In the model of Complete and Incomplete Coordinate Systems, there is no upper limit on the velocity of a moving coordinate system. In order to explain why this is the case, we have to first understand the reasons behind the belief that Einstein’s equation limit velocity. Einstein presents his final equations as:

## Archive for the ‘CICS Implications’ Category

## The Speed of Light is not a Theoretical Speed Limit

## Comparison of CICS and SRT Equations

There are several similarities and differences between the models established by Einstein, Newton, and Bryant. The following table illustrates some of the differences for each with respect to their Fixed Point, Wave Front, and One-Half Oscillation equations.

## Length contraction does not occur

In the model of Complete and Incomplete Coordinate Systems, length contraction does not occur.

## The Twin Paradox Goes Away

In order to understand why the twin paradox goes away, I first have to highlight a point of confusion with Einstein’s transformation equations. In the model of Complete and Incomplete Coordinate Systems, there are four time equations; one for the time to travel along each of the 3 axes, and one for the amount of time that the coordinate system has been in motion.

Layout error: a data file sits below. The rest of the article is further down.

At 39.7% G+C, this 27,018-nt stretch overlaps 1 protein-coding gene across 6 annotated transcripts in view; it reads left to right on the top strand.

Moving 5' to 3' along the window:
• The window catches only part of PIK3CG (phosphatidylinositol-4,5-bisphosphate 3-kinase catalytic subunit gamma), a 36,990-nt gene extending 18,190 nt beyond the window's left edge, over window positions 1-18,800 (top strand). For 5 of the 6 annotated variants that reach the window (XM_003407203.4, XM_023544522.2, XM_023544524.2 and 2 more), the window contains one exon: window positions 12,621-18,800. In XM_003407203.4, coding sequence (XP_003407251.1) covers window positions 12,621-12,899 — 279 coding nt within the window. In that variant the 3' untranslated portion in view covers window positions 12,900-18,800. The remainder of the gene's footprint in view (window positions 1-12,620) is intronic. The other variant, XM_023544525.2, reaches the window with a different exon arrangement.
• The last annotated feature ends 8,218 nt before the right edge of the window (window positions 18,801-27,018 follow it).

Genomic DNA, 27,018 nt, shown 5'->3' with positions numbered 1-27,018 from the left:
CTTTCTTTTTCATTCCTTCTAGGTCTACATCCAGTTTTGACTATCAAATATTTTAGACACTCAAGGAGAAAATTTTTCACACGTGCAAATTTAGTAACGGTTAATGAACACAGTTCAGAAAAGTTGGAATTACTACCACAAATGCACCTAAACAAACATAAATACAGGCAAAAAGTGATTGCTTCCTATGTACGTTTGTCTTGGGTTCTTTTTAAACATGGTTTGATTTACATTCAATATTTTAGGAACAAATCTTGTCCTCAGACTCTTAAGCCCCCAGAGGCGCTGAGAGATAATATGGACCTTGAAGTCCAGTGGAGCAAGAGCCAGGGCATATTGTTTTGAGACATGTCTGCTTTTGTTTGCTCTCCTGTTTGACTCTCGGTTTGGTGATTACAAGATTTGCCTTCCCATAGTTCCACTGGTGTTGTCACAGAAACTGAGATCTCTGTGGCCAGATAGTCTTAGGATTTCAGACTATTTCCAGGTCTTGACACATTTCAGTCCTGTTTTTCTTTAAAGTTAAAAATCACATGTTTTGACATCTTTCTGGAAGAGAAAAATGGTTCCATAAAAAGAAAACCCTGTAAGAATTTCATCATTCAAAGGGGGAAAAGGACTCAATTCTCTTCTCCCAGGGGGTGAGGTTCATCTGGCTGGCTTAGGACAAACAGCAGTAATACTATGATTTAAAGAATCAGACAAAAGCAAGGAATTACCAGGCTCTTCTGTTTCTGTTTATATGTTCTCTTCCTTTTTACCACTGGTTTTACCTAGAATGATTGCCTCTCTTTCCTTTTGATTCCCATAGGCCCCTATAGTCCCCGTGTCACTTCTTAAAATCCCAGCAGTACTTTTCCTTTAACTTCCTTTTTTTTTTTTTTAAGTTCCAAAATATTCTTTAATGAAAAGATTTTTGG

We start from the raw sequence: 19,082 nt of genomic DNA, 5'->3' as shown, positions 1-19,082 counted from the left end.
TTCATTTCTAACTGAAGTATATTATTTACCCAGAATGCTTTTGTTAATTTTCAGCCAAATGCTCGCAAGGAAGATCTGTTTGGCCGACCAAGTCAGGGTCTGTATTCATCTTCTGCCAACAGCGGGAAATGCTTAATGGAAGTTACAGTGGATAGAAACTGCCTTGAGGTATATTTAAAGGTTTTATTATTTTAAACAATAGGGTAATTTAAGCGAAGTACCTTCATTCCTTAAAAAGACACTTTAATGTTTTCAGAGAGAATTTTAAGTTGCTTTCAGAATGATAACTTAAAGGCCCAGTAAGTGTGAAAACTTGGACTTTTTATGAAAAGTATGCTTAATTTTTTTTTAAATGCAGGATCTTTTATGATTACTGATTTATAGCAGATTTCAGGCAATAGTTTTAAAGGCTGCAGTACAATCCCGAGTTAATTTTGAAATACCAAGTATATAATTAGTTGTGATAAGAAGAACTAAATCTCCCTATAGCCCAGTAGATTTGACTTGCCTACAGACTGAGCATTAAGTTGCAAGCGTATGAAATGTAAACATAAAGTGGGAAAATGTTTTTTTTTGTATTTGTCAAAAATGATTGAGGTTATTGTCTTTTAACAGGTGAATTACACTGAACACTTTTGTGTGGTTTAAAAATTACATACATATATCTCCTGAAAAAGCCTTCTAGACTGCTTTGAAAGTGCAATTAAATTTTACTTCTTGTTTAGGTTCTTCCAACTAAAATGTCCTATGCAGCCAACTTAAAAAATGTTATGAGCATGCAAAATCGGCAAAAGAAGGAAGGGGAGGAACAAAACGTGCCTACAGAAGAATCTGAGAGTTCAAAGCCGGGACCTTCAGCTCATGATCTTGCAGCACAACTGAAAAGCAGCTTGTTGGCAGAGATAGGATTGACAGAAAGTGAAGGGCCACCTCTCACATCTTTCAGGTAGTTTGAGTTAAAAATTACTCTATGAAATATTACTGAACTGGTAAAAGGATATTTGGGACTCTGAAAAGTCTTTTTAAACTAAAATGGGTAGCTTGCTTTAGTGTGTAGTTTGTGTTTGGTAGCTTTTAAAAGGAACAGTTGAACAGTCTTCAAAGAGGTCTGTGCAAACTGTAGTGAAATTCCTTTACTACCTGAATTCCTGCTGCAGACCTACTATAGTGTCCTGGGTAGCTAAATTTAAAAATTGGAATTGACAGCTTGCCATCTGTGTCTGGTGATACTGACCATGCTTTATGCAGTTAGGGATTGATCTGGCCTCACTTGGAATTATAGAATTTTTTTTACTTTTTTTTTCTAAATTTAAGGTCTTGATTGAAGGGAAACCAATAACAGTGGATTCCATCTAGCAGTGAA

## This model applies to all types of waves

In the model of

Complete and Incomplete Coordinate Systems, the velocity of the wave is represented by the valuew. This variable can take on any value to represent the velocity of wave and medium under consideration. For example, when considering light waves traveling through a vacuum, we replacewwith the value299,792,458meters per second, or by conventionc. When considering light through air, its velocity decreases with increased density. In this case, we would first compute the new velocity and replacewwith that value.

## The speed of light is constant, but can vary by coordinate system

In the model of Complete and Incomplete Coordinate Systems, the behavior of the phenomena is determined by the characteristics of the coordinate systems.

Consider three different types of coordinate system “spaces”;